This research is to show how loud the washroom equipment sound can be and what kind of proper noise control an architect should consider using when designing washrooms in spaces like bedrooms and classrooms. We measured and analyzed sound pressure levels of washroom equipment. We also analyzed sound transmission class and its frequency spectrum of some typical washroom partitions to see if these partitions could reduce washroom equipment sound sufficiently.

Audio 2. Credit:Tedja

 

Figure 3. Toilet sound in study room and bedroom. Credit:Tsai

In short, a wall that blocks toilet flush sound is necessary in our homes, classes, and offices.

Figure 4. Learning and sleeping with toilet flush sound. Credit:Tedja and Chen

2pABa1 – Snap chat: listening in on the peculiar acoustic patterns of snapping shrimp, the noisiest animals on the reef – Ashlee Lillis

Snap chat: listening in on the peculiar acoustic patterns of snapping shrimp, the noisiest animals on the reef

Ashlee Lillis – ashlee@whoi.edu
T. Aran Mooney – amooney@whoi.edu

Marine Research Facility
Woods Hole Oceanographic Institution
266 Woods Hole Road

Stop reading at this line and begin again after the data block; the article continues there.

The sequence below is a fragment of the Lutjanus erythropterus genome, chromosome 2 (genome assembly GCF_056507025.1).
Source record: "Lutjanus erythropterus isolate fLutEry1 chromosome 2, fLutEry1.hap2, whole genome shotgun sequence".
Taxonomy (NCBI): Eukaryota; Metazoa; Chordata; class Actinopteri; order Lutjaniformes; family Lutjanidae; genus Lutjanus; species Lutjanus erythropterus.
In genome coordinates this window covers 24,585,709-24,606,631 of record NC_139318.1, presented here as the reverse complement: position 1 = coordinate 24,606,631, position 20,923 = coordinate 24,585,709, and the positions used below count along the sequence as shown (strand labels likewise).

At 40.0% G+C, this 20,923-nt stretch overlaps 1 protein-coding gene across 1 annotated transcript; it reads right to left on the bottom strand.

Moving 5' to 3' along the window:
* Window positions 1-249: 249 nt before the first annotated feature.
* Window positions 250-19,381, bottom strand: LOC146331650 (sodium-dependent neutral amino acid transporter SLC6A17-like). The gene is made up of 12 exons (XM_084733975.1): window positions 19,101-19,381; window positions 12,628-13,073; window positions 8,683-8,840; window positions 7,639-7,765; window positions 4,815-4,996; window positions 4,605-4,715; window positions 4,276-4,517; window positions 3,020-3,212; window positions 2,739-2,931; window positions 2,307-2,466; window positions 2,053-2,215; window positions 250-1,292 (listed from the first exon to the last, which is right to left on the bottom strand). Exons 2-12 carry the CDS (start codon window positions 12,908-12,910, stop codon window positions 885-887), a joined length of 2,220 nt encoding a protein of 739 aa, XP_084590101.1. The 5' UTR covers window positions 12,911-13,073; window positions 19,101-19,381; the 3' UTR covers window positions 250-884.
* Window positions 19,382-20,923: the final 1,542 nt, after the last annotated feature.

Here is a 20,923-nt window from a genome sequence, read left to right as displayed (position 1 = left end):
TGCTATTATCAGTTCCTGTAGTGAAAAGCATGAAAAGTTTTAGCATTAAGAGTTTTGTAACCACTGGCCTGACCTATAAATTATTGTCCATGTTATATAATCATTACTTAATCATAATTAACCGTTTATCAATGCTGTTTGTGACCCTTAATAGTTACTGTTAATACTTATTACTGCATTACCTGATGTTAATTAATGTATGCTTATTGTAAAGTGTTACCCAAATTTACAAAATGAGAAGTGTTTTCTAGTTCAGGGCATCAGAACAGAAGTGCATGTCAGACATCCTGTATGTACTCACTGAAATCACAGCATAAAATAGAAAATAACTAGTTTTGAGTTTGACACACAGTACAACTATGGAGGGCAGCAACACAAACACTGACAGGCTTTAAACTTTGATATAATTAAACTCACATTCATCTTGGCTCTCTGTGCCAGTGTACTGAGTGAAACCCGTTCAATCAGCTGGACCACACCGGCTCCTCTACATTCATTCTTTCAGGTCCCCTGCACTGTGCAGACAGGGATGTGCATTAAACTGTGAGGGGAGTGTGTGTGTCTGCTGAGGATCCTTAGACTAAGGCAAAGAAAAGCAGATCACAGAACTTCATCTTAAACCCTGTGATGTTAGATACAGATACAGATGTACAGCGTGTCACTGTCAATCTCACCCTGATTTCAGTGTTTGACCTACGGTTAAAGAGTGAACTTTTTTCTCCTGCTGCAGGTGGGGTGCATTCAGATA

Woods Hole, MA 02543

Popular version of paper 2pABa1
Presented Tuesday afternoon, November 29, 2016
172nd ASA Meeting, Honolulu

Characteristic soundscape recorded on a coral reef in St. John, US Virgin Islands. The conspicuous crackle is produced by many tiny snapping shrimp.

Put your head underwater in almost any tropical or sub-tropical coastal area and you will hear a continuous, static-like noise filling the water. The source of this ubiquitous sizzling sound found in shallow-water marine environments around the world was long considered a mystery of the sea. It wasn’t until WWII investigations of this underwater sound, considered troublesome, that hidden colonies of a type of small shrimp were discovered as the cause of the pervasive crackling sounds (Johnson et al., 1947).